However, unlike in the US, the UK has often lagged behind in terms of targetted commitments of commercial spend with a diverse set of businesses and in turn has frequently lost out to much of the intrinsic value and innovation, often located at lower tiers within the Supply Chain structure. Notwithstanding and with the onslaught of digital transformation and newly emerging ‘Dynamic Business Models’ most having a major impact on the timely delivery of capital projects, new ideas are urgently being sought from all members of the Supply Chain. To this end, the demonstrable commercial successes [and failures] of Urbanis – the commercial project management business – founded by Bola in 2003, have largely been presented as a result of innovative proposals patterned to the needs of public sector clients that specifically required them to, at the very least, shape their procurement process(es) to be more ‘inclusive’ and attractive to smaller businesses [SME’s] including micro-businesses. The inherent need to remain cognisant in the key issues that affect and differentiate these types of business, is as critical as it has ever been to ensuring that the widest possible talent pool is engaged to deliver capital projects. This poignant and mission critical objective, in a post-COVID environment, together with the current recessionary backdrop, has never been more important to the public sector. With the above in mind, it was heartening to learn of Homes England’s clear intention and Board level commitment towards building upon recent successes and moving more towards a totally inclusive and representative UK government agency. The spirit of their future intentions was also recently captured by Building Magazine, under the guise of Supplier Diversity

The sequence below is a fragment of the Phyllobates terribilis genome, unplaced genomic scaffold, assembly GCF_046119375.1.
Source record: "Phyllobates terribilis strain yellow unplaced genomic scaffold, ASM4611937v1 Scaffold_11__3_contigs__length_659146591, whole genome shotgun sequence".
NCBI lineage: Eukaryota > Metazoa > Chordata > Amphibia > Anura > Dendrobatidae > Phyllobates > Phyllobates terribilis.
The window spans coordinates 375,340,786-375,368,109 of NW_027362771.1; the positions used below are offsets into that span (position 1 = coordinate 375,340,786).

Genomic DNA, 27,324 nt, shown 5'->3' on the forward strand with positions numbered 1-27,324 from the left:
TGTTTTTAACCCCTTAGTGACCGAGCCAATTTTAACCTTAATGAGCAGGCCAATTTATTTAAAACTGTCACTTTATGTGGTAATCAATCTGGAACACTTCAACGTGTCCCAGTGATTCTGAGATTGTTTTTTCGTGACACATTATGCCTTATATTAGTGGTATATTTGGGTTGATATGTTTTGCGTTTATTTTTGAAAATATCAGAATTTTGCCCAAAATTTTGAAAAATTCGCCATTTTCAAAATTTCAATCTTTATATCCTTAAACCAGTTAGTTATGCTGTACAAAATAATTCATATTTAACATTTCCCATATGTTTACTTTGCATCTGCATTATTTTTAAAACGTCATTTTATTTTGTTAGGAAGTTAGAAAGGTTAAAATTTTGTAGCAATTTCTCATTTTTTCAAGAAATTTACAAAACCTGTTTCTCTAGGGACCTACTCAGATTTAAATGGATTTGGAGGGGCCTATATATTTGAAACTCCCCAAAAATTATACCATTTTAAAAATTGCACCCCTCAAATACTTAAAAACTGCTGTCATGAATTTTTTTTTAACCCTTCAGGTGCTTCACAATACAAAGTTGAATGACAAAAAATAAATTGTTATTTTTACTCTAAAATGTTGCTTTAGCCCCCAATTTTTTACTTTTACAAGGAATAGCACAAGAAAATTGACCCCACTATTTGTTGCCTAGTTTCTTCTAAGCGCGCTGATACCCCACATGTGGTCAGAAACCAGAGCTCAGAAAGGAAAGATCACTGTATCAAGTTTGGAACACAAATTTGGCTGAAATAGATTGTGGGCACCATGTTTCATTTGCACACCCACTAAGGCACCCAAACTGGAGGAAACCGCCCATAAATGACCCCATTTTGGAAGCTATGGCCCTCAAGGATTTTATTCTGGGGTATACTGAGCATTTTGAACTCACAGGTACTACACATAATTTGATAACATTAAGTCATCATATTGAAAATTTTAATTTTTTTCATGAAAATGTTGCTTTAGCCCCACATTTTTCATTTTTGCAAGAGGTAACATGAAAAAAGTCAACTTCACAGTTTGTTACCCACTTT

Recent revelations by Central Government that future funding for Affordable Housing would be increased [seen here], and with upto 25% being predetermined and earmarked to deliver MMC [in consultation with and under the stewardship of Dr Mark Farmer, UK Govt Champion for MMC]; it has also been observed that Homes England are keen to engender a complete review of how they procure their core product(s) and services, amidst a wider and more dynamic approach to the timely delivery of their ‘core’ product, housing.
Obviously, it was a pleasant surprise for the team at DiverseCity Surveyors, to receive kind invitation from Homes England, requesting that Bola, as part of a wider panel, speak with them [and their staff], as a first step towards developing a progressive and sustainable dialogue that we remain happy to support.
Moreover, whilst these are extremely challenging times for the construction industry, housing sector and built environment professions, one thing remains abundantly clear and unequivocal. The time to be bold, innovate and 'systemically' disrupt has actually arrived; juxtapositioned amongst the established norms, many of which have stifled progress and productivity for many decades. In pursuit of the most economically advantageous tender OR commercially viable solution(s) as well as a timeless legacy, all Clients will be required [and duly advised] to deploy an appropriately diverse set of voices, opinions, skillsets and perspectives; recognising that it is ‘great people’ and not only ‘great process(es)’ that achieve the ultimate ‘great success(es)’.
It’s time to act with purposeful intent and empathetic leadership.